On average, cybercriminals strike once every 39 seconds, which means over 67,000 breach attempts were made last month alone. Those that are successful could have detrimental effects—especially those that target organizations through their vendors, suppliers and partners. While the magnitude is yet to be understood, here’s the rundown of the most significant data breaches in April 2021.

1. A sneak peek at Apple’s products was released after a manufacturer of the  tech giant was targeted by hackers.

Topping the list of breach news of April is the ransomware attack against Quanta, a manufacturer based in Taiwan. As a supplier for many flagship Apple products, including its Macbook line of products, the incident is a prime example of hackers leveraging weaker systems to gain access into extremely valuable systems.

Led by Russian hacker group REvil, the gang accessed confidential data from Quanta’s servers. Some of the stolen blueprints, including those of unreleased products, have already been published on its website. With demands to buy back the data before the end of the month, Apple’s ransom was reported to come with a hefty price tag.

Using the Ransomware Susceptibility Index™, the latest addition to our cyber risk assessments, Black Kite researchers discovered a very high probability that Quanta would experience a ransomware attack. As an increasingly prominent issue across the supply chain, ransomware protection mechanisms are critical for any organization.

2. Another supply chain attack flew under the radar, impacting Procter & Gamble, Washington Post and more.

Approximately 29,000 customers were affected by another supply chain attack on San Francisco-based software auditing company, CodeCov. Discovered two months after the initial exploitation, a vulnerability in CodeCov’s Docker image creation process enabled threat actors to extract sensitive credentials from customers including Procter & Gamble, Washington Post, GoDaddy and more.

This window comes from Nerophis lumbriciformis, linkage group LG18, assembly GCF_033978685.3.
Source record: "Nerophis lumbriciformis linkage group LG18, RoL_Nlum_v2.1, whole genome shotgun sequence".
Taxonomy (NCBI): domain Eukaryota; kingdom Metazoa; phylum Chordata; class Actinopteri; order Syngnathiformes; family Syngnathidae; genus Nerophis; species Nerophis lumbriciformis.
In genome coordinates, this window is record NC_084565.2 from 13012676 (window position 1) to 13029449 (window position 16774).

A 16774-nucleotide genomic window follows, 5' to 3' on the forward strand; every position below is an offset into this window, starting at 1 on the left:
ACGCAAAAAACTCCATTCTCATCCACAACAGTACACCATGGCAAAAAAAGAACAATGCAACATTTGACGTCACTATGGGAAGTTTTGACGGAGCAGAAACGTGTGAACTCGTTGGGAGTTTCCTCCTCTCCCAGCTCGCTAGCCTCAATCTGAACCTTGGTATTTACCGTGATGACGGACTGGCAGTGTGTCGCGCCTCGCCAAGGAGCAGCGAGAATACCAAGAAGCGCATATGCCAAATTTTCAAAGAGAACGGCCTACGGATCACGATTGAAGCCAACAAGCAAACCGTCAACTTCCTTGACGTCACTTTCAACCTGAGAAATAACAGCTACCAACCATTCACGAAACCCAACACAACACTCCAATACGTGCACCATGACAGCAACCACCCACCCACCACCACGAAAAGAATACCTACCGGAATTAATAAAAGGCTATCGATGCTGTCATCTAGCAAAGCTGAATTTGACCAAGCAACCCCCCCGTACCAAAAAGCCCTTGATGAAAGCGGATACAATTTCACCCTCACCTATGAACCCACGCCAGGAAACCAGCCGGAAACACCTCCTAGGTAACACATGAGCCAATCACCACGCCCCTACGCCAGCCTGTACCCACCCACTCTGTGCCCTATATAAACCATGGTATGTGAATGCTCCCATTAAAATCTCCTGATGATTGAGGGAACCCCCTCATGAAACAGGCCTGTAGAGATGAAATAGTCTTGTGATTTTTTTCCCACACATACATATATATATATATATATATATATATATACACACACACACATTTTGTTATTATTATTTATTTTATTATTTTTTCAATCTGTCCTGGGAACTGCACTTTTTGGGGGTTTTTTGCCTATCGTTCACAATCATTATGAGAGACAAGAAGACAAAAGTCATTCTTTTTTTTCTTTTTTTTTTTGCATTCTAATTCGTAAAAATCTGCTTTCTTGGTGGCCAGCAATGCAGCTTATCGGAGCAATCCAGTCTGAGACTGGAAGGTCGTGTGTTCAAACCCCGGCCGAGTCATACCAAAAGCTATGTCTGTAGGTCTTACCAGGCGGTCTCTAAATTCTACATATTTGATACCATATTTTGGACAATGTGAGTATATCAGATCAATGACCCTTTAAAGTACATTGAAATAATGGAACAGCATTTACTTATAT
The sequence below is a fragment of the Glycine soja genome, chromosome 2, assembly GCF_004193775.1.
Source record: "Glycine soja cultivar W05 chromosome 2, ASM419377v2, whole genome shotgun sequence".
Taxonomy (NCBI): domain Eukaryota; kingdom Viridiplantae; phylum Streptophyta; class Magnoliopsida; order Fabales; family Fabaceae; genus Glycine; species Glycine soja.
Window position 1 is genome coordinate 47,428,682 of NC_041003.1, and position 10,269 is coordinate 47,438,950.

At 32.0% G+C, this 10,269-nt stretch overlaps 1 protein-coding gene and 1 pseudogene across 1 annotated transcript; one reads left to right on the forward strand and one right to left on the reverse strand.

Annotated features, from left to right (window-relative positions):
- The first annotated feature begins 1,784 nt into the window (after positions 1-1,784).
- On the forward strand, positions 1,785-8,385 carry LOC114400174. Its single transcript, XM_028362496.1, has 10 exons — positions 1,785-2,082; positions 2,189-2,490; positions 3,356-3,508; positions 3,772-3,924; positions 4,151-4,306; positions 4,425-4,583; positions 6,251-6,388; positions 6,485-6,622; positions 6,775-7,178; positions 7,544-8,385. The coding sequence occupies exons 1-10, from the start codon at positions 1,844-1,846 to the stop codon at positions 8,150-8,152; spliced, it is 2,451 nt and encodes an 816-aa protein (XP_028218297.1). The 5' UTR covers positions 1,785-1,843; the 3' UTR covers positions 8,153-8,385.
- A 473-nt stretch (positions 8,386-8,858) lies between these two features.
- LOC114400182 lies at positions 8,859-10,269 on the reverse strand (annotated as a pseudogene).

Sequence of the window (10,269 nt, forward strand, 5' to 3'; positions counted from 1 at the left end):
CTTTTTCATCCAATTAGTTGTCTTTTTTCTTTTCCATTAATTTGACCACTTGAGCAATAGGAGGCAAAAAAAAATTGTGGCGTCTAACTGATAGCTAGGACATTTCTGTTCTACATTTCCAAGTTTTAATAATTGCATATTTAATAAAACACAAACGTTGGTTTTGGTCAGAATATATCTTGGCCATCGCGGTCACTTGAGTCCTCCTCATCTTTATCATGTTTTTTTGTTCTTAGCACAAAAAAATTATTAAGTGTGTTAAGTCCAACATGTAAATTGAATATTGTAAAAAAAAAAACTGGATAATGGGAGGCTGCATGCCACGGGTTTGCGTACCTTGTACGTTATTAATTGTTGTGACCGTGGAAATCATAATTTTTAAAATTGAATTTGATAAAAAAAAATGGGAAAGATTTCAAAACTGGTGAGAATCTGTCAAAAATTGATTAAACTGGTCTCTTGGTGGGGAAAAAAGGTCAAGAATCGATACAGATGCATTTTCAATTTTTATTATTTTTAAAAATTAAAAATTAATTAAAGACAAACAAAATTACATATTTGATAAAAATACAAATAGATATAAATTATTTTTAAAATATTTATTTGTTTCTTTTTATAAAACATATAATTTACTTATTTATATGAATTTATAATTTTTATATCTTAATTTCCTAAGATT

The event, like SolarWinds, is yet another example of adversaries targeting developers and programming software in order to launch malicious attacks on infrastructure. CodeCov said there was an ongoing federal investigation into the matter but declined to elaborate on its statement apart from the technical workarounds released on its website.

3. Passwords go unprotected as Click Studios gets striked by malware.

Click Studios, the software company behind Passwordstate, revealed a bad actor leveraged sophisticated malware techniques to infiltrate the In-Place Upgrades database. Only customers that performed In-Place Upgrades between April 20 – 22 were affected, according to the company’s statement. Following this hack, Click Studios has advised its worldwide customer base to begin upgrading passwords.

Password managers are a prime attack vector for any given supply chain because they touch multiple points in an enterprise. For “Passwordstate”, that meant its hackers gaining access into information around customers’:

  • Local administrative accounts
  • Active directories
  • Credential management systems
  • Remote sessions
  • API integration
  • Access control
  • Two-factor authentication

Upon examining Click Studio’s cybersecurity posture, Black Kite researchers revealed signals that should have raised a red flag for Click Studios customers. Despite an overall “good” score, continuous monitoring would have raised issues surrounding fraudulent domains, email security and DNS security. This should have called for further analysis, especially given the sensitivity of the data exchanged Passwordstate.

4. Another File Transfer Application (FTA) was targeted, mirroring the Accellion attack that occurred earlier this year.

The Japanese Prime Minister’s Cabinet Office has been named among the first victims of a cyber attack against FileZen, a popular file-sharing network appliance from Soliton. The attackers worked similarly to the group behind the Accellion FTA incident, leveraging a combination of CVE-2020-5639 and CVE-2021-20655 vulnerabilities to breach online systems that weren’t protected behind a firewall.

5. A malware attack kept low-cost airlines grounded.

Following last month’s cyber attack on Star Alliance, another airline software vendor has become a victim of a third-party breach. On April 22, Radixx revealed that its reservation system was affected by a malware incident. Although reports revealed no direct impact on consumers, the incident disrupted the operations of 20 passenger airlines.

Some of the airlines affected included Peach Aviation and ZIPAIR in Japan, as well as Air Belgium, Sky Airlines in Chile, Air Transat Canada, Vietravel in Vietnam, Aero K Airlines in South Korea, Salam Air in Oman, FlySafair in South Africa, Air India Express, and Wingo in Colombia.

To stay updated on data breaches caused by third parties, check out our dedicated webpage.